Scientists in multiple nations might be forced to turn to piracy in order to maintain their research in 2017, and bitcoin is helping to make it possible.
Scientists Increasingly Call For Open Access
Access to journals from Dutch publishing giant Elsevier was cut December 31 for scientists in Germany, Peru and Taiwan. Contract negotiations broke down in Germany and Taiwan, while Peru’s government cut funding for the license. Elsevier filed a lawsuit in June against the bitcoin donation accepting Sci-Hub.io.
“It’s very unpleasant,” details Horst Hippler, a spokesperson for DEAL consortium, a group of state-funded universities and institutions overseeing German contract negotiations. “But, we just cannot accept what Elsevier has proposed so far.” DEAL wants German-authored articles to be open access.
“Taxpayers have a right to read what they are paying for,” says Hippler. “Publishers must understand that the route to open-access publishing at an affordable price is irreversible.” More than 60 German institutions lost access at the end of 2016.
14 universities in the Netherlands raised concerns they would boycott Elsevier if the leading provider of scientific and technical information refused to make Dutch works Open Access, a publishing protocol based on no restrictions. The compromise resolved that 30% of Dutch papers would be open access by 2018. A Finnish group in December settled for a one-year extension after failing to reach an agreement.
75% of Japanese universities have boycotted Elsevier, says National Taiwan University of Science and Technology (NTUST). CONCERT, representing more than Japanese 140 institutions, announced December 7 it would not renew its contract, citing high fees.
Peru-based researchers will lose access due to funding cuts. “I’m not worried. Downloading papers is rather easy now with Sci-Hub,” a plant biologist, who wished to remain anonymous, told Nature.com.
Many researchers hold misgivings about turning indefinitely to illicit means for procuring papers, though many authors themselves make their papers accessible without cost.
Bitcoin Makes Open Access to Information Possible
Sci-Hub dubs itself “the first pirate website in the world to provide mass and public access to research papers.” It’s fueled by bitcoin donations.
A New York district court ruled October 28, 2016, that services like Sci-Hub and the Library Genesis Project are in violation of US copyright law. The suit was brought by Elsevier in June against the site operators for unlawful distribution of copyrighted works. The site, which works also as a Tor hidden service, was forced to move to a new provider after the injunction.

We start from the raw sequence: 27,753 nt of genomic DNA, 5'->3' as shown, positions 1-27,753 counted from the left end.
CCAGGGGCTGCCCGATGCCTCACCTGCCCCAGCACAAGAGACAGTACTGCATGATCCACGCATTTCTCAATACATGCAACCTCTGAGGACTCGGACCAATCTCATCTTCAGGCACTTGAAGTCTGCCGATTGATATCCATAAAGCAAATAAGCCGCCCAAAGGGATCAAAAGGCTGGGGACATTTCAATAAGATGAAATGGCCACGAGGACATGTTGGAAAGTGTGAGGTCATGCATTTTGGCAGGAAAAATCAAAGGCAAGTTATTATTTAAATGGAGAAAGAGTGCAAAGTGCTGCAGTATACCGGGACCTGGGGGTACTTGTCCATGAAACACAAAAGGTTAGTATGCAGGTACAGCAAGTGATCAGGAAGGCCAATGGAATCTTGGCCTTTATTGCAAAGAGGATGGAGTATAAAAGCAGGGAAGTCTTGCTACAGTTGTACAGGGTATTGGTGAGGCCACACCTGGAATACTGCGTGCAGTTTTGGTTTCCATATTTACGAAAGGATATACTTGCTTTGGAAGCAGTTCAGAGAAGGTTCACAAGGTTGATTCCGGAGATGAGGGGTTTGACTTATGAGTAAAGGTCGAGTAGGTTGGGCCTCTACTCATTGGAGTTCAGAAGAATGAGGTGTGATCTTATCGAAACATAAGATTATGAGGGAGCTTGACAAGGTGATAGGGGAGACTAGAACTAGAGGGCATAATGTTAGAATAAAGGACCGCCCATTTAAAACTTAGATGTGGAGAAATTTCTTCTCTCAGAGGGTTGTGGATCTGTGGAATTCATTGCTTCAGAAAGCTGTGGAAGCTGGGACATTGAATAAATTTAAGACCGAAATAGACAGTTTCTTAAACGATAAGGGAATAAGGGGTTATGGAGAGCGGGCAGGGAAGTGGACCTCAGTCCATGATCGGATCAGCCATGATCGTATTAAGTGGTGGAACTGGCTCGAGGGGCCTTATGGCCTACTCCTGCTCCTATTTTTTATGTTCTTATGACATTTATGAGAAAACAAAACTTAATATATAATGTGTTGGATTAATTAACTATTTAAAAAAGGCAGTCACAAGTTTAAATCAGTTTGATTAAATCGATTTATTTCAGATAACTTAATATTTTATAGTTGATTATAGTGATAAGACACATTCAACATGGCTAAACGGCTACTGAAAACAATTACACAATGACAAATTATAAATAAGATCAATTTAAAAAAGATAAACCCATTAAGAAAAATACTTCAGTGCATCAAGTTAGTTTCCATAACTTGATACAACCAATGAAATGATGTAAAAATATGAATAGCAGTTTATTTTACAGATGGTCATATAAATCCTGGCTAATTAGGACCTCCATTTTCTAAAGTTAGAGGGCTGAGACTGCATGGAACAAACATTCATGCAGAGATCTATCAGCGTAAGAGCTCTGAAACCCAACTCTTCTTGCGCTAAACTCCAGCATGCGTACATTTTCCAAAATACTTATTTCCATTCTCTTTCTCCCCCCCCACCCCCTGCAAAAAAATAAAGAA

Sci-Hub founder, Russian-based Alexandra Elbakyan, is a former neuroscientist born and raised in Kazakhstan. Ms. Elbakyan, who goes by the online moniker ‘ringo-ring,’ could face legal repercussions in the US. Global internet services can face legal repercussions in the US when it serving US citizens.
“Sci-Hub’s and Libgen’s scheme to reproduce and distribute copyrighted works poses a significant threat to book and journal publishing and to authors and scholarly societies reliant on the royalties derived from sales and subscription income,” claimed the Washington DC-based Association of American Publishers (AAP).
Sci-Hub repository houses approximately 58 million papers. Online since September 2011, the site openly advocates for the “cancellation” of intellectual property and copyright laws on scientific and education resources.
Critics of Sci-Hub’s methods say that multinational, corporate publishers like Elsevier will not be hurt by such piracy, but, rather small scholarly societies and non-profits. Ms. Elkabyan disagrees.
“The problem are paywalls, and Sci-Hub is a tool that solves this problem,” Ms. Elkabyan wrote on her blog, enginuering.
She adds: “Before Sci-Hub, all research on a massive scale was closed behind paywalls, and now anyone can access it! It will be impossible to shut down the website completely, so that change is forever…[T]he effect of long-term operation of Sci-Hub will be that publishers change their publishing models to support Open Access…”
Ms. Elkabyan refers to Sci-Hub as a ‘non-profit.’ The repository has received more than 78 bitcoins to its current public donation address, according to Blockchain.info. That’s more than $75,000 at current market value.
What do you think about Sci-Hub.io? Is it piracy? Is it freedom? Let us know in the comments below.
Images courtesy of Sci-Hub.io.
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Academia Revolts Against Copyright with help from Bitcoin-Fueled Alternative